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November 2021


How to Become a Bounty Hunter

Archive for November, 2021

FBI Has a Theory on Mysterious Sightings of a Jet Pack Guy in the Skies of Los Angeles

By Steve Neavling

The FBI may have solved one of its strangest cases in years: A man in a jet pack flying at impossible altitudes in the skies of Los Angeles. 

On several occasions in less than a year, pilots have reported seeing what appeared to be a man in a jet pack. 

The FBI began investigating, and now it has a theory. 

“The FBI has worked closely with the FAA to investigate reported jet pack sightings in the Los Angeles area, none of which have been verified,” the FBI said in a statement, The Los Angeles Times reports. “One working theory is that pilots might have seen balloons.”

The sighting dates back to December 2020, when a viral video on social media appeared to a show a jet pack 3,000 feet above the coast of the Palos Verdes Peninsula. 

Then on Aug. 30, an American Airlines pilot reported “a guy in a jet pack” in the sky. That was followed by a similar sighting in October by a Chinese Airlines pilot, who reported the jet pack was flaying at an altitude of 6,000 feet.

Once confined to science fiction, jetpacks are becoming more popular. Still, it’s uncommon for jetpacks to fly anywhere near 3,000 feet.

Record Number of Fatal Fentanyl Overdoses Come Amid Unprecedented Seizures at Border

Pills laced with fentanyl.

By Steve Neavling

The record number of fentanyl crossing the border is having deadly consequences: Overdose deaths have hit a new high this year. 

“If they’re seizing a lot, it’s because a lot is coming in — because you don’t know the percentage of how much is coming through that they’re actually seizing,” Dr. Joshua Sharfstein, vice dean for public health practice and community engagement at the Johns Hopkins Bloomberg School of Public Health in Baltimore, told The Washington Examiner.

The problem is the ease of producing and transporting fentanyl compared to other drugs, said Dr. Nora Volkow, director of the National Institute on Drug Abuse, part of the National Institutes of Health.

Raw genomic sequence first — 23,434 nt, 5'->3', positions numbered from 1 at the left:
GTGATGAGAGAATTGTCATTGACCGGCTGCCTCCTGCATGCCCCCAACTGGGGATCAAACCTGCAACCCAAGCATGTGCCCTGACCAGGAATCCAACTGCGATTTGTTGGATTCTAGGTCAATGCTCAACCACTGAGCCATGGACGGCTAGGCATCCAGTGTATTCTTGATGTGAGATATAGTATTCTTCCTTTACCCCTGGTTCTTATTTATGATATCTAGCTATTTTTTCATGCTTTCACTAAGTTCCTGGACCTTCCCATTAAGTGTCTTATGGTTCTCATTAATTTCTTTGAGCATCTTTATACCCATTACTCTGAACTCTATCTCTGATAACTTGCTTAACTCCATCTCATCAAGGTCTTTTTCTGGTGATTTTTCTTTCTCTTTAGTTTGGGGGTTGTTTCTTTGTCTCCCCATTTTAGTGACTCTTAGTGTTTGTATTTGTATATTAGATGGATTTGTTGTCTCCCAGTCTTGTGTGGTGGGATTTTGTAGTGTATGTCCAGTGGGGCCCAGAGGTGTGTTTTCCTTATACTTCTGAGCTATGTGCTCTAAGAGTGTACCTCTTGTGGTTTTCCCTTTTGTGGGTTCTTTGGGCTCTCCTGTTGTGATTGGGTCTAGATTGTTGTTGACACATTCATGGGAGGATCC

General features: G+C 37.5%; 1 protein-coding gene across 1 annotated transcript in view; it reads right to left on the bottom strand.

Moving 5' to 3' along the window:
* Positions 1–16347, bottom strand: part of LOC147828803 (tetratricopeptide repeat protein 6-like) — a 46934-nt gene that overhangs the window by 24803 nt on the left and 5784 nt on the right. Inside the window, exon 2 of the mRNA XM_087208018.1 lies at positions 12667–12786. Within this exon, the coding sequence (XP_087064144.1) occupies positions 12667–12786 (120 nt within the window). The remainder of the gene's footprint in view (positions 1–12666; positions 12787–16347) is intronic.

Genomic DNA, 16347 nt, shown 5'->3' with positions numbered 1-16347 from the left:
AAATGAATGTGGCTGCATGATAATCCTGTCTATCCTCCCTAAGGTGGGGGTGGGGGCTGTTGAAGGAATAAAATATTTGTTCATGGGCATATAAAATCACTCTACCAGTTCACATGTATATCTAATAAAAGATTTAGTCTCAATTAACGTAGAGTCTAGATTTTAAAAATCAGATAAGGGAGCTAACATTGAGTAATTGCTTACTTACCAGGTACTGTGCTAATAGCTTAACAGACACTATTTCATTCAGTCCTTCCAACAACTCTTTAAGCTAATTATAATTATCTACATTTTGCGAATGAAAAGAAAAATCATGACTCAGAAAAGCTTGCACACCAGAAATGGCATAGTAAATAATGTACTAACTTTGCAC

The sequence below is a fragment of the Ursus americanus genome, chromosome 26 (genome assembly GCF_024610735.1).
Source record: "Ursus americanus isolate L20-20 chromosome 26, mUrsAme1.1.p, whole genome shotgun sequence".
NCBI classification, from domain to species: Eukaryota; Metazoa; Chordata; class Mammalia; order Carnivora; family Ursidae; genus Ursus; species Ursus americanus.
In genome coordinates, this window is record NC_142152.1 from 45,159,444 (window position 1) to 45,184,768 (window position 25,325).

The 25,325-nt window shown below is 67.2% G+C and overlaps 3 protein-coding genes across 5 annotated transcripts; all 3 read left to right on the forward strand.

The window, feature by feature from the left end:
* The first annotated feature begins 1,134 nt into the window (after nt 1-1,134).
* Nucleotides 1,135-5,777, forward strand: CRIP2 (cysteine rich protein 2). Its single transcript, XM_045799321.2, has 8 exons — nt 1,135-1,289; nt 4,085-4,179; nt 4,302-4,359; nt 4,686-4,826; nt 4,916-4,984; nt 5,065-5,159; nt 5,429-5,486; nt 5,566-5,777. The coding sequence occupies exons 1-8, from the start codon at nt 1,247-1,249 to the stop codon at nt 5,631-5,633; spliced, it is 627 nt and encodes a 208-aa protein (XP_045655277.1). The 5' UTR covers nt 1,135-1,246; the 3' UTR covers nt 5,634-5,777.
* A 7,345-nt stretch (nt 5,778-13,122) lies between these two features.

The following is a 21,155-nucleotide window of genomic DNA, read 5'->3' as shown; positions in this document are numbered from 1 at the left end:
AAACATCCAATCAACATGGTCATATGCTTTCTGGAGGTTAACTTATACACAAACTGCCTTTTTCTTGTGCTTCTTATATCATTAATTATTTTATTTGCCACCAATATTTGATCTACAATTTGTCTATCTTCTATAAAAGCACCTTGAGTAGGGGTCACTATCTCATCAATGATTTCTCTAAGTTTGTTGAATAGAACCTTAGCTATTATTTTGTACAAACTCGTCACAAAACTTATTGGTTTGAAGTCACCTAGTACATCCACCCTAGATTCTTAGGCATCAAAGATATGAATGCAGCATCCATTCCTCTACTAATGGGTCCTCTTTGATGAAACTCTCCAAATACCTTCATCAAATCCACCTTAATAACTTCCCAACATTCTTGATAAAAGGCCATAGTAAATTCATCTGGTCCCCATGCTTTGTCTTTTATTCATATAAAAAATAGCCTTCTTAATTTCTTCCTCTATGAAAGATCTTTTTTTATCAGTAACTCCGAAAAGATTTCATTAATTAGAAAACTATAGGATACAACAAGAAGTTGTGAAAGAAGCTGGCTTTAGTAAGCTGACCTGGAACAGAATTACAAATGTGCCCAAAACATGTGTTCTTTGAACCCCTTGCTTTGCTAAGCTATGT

“Only a very small concentration of fentanyl is needed in order to produce a high. So, this makes it much easier to bring fentanyl across the border – in smaller, but more potent, quantities than other drugs,” Volkow wrote in an email.

“Based on the number of drug seizures reported in 2020 for fentanyl, it appears that the illicit drug market did not suffer during the pandemic, but actually expanded,” Volkow said. “Rising fentanyl availability, decreased access to addiction treatment, increased social and economic stressors, and overburdened health departments collided in 2020 and were associated with a tragic rise in overdose deaths.”

CBP confiscated 11,201 pounds of fentanyl between October 2020 and September 2021. To put that into perspective, a single kilogram of fentanyl can kill up to 500,000 people.

Because of its potency, a small amount of fentanyl can go a long way, making it easier to smuggle into the U.S., and it’s very profitable. 

Less than month ago, the DEA announced it had arrested 810 people and seized more than 1.8 million counterfeit pills containing fentanyl as part of an eight-week crackdown on fake, dangerous prescription drugs.

According to the alert, more than 9.5 million counterfeit pills have been seized so far this year, which is more than the last two years combined. 

As Vaccine Deadline Looms, Some Lawmakers Want an Exemption for Border Patrol Agents to Avoid Mass Exodus

Border Patrol agent. Photo: CBP

By Steve Neavling

With less than a month before all federal employees must be vaccinated, some lawmakers are calling for an exemption for Border Patrol agents, saying national security is at stake. 

U.S. Rep. Tony Gonzalez, R-Texas, wrote a letter, cosigned by 43 other Republican lawmakers, that calls on Homeland Security Secretary Alejandro Mayorkas to avoid enforcing the vaccine mandate to prevent a mass exodus of agents and other CBP employees.

“Our men and women in the Border Patrol have worked tirelessly to manage the crisis at our southern border,” the letter states. “This year especially, they have been subject to extraordinary amounts of mental and physical stress. With morale at an all-time low, this mandate will serve as the last straw for agents who can easily leave the agency for other law enforcement organizations at the state and local level or retire.”